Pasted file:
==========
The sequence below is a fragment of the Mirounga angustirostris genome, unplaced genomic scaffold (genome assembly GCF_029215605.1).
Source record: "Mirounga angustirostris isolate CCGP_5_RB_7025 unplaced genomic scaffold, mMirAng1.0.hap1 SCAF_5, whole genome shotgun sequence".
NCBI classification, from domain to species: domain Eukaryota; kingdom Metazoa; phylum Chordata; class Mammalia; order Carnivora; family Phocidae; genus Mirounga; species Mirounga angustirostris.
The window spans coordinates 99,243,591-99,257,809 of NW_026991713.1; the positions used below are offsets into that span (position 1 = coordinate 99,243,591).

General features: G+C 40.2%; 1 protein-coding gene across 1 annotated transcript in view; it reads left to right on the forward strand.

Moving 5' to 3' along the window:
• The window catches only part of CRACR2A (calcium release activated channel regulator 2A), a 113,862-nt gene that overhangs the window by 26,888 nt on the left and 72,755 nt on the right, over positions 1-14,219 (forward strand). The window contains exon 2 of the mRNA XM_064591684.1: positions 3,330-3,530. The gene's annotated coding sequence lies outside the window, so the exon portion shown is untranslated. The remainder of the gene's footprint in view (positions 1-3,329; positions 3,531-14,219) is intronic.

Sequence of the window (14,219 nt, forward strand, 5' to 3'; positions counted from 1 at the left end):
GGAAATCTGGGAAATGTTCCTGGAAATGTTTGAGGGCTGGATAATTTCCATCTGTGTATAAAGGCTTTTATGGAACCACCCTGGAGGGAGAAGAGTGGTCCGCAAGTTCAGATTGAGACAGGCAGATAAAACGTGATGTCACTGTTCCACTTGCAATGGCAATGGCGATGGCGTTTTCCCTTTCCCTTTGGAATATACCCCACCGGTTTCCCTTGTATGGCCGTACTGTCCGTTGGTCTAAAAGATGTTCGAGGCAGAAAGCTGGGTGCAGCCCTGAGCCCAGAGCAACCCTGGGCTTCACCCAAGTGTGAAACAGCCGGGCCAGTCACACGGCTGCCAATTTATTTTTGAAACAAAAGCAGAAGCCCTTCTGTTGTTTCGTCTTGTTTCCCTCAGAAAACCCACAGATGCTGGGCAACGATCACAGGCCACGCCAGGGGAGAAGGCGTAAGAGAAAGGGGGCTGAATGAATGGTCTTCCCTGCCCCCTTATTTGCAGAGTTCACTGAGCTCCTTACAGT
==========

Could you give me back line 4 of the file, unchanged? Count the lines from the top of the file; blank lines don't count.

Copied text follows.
The window spans coordinates 99,243,591-99,257,809 of NW_026991713.1; the positions used below are offsets into that span (position 1 = coordinate 99,243,591).